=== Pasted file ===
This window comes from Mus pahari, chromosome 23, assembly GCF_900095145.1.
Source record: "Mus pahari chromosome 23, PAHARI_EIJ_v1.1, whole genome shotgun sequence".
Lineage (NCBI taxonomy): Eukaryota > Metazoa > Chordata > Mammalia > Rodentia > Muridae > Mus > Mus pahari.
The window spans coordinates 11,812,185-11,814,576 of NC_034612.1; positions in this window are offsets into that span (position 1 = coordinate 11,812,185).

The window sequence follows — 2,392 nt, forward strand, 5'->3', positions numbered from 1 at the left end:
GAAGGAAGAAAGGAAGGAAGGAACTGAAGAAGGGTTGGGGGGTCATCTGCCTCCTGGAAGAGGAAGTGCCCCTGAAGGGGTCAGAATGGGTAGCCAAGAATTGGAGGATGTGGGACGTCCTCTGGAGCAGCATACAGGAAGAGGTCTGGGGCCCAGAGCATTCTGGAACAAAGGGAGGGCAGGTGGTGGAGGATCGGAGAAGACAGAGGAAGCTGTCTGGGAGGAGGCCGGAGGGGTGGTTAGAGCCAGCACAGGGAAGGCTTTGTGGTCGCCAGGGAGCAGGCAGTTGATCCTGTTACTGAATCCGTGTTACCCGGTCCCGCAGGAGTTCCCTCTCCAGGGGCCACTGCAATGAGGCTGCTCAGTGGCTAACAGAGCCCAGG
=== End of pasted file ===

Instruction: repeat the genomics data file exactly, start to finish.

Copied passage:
This window comes from Mus pahari, chromosome 23, assembly GCF_900095145.1.
Source record: "Mus pahari chromosome 23, PAHARI_EIJ_v1.1, whole genome shotgun sequence".
Lineage (NCBI taxonomy): Eukaryota > Metazoa > Chordata > Mammalia > Rodentia > Muridae > Mus > Mus pahari.
The window spans coordinates 11,812,185-11,814,576 of NC_034612.1; positions in this window are offsets into that span (position 1 = coordinate 11,812,185).

The window sequence follows — 2,392 nt, forward strand, 5'->3', positions numbered from 1 at the left end:
GAAGGAAGAAAGGAAGGAAGGAACTGAAGAAGGGTTGGGGGGTCATCTGCCTCCTGGAAGAGGAAGTGCCCCTGAAGGGGTCAGAATGGGTAGCCAAGAATTGGAGGATGTGGGACGTCCTCTGGAGCAGCATACAGGAAGAGGTCTGGGGCCCAGAGCATTCTGGAACAAAGGGAGGGCAGGTGGTGGAGGATCGGAGAAGACAGAGGAAGCTGTCTGGGAGGAGGCCGGAGGGGTGGTTAGAGCCAGCACAGGGAAGGCTTTGTGGTCGCCAGGGAGCAGGCAGTTGATCCTGTTACTGAATCCGTGTTACCCGGTCCCGCAGGAGTTCCCTCTCCAGGGGCCACTGCAATGAGGCTGCTCAGTGGCTAACAGAGCCCAGG